The British government has given its backing for an England bid to host the 2018 World Cup finals.
An official study into the project has concluded that England is in a good position to stage the competition.
The final decision on tabling a bid lies with the Football Association, although their resolve will be strengthened by the backing of senior government figures such as chancellor Gordon Brown and sports minister Richard Caborn.
Brown and Culture Secretary Tessa Jowell are due to visit the new Wembley Stadium to launch the report of the government’s feasibility study on holding the 2018 contest.
She told BBC Radio Five Live: “The FA will, in due course, make their decision.
“What Gordon Brown and I are showing today is that a World Cup bid would have unqualified Government support.
“That was such an important part in winning an Olympic bid.”
England would be expected to be the favourites to earn the 2018 tournament, having not hosted the World Cup since 1966.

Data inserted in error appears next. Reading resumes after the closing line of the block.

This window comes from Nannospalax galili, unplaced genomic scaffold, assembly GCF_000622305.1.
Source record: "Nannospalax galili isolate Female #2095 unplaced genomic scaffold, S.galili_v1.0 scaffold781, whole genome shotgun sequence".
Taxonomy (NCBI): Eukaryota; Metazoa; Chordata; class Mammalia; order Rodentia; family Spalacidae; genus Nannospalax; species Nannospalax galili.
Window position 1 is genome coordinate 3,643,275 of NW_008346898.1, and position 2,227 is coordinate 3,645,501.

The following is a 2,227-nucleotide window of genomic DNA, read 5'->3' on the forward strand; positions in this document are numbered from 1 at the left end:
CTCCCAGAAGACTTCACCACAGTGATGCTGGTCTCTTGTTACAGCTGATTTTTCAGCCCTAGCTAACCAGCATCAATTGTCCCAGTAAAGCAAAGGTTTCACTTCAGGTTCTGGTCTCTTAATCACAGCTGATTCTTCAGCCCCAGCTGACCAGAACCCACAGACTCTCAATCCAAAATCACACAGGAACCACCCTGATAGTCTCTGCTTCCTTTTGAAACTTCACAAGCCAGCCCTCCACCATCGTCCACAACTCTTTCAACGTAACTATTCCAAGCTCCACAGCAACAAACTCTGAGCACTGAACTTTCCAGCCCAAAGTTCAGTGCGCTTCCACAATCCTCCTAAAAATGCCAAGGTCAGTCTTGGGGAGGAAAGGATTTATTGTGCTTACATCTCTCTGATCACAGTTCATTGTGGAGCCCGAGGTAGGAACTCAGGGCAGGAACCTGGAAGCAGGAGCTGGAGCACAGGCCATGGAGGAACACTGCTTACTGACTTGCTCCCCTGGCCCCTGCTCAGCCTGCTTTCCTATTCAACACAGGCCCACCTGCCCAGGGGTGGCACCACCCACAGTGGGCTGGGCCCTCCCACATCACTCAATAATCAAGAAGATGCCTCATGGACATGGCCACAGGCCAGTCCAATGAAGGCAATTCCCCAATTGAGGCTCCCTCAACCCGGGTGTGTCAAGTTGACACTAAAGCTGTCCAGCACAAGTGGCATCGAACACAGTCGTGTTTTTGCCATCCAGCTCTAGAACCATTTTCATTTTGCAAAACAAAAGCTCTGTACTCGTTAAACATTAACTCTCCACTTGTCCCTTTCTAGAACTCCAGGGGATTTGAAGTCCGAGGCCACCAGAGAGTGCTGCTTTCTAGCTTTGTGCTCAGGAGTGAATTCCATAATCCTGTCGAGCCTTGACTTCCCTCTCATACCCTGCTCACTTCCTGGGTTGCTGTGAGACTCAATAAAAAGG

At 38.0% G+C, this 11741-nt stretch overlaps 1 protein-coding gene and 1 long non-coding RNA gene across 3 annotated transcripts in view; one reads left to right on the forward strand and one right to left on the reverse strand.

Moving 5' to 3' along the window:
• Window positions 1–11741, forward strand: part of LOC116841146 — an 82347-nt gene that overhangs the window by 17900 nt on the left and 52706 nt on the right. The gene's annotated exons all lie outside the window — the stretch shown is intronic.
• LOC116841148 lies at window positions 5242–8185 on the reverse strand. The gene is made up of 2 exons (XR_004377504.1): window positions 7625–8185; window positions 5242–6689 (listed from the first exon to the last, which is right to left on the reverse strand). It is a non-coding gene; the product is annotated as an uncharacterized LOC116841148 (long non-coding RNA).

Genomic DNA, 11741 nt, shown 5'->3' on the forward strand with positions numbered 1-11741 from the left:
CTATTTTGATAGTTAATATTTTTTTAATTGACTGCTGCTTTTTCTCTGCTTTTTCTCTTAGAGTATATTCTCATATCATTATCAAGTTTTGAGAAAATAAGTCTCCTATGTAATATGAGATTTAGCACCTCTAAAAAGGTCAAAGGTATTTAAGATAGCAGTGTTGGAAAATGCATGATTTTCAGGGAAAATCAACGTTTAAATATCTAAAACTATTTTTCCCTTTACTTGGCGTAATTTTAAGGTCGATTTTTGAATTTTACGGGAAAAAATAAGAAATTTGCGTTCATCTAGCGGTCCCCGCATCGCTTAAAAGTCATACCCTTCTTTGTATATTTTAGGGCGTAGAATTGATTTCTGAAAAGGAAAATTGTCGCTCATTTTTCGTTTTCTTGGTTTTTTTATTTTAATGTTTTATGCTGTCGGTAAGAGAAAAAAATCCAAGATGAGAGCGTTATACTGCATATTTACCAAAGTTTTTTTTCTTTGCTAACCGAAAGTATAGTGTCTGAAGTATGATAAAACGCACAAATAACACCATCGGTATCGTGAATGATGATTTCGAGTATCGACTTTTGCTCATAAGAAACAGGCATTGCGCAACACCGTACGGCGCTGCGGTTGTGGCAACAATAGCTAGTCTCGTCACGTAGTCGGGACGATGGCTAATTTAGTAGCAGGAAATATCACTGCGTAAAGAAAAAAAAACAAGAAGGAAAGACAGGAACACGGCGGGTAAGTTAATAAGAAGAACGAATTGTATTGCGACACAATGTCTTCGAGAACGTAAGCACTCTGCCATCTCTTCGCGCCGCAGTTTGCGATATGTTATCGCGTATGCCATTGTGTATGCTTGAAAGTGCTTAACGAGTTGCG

It would also be the natural turn of a European nation after South Africa in 2010 and, it is thought likely, a South American country in 2014.
The government’s study considered England’s stadiums and infrastructure as well as the legacy and economic benefits hosting the tournament would bring.
Jowell played down claims that the rising cost of the 2012 Olympics could jeopardise public support.
“The 2012 Olympics are not a nightmare, and nor are costs going up all the time,” she said.
“Olympic Games, through the staging, make money.”
Jowell insisted an English bid would be something people in Scotland, Wales and Northern Ireland would support.
“If any country in the UK were to host a global sporting event on this kind of scale, it becomes something that the whole of the UK becomes enthused by.”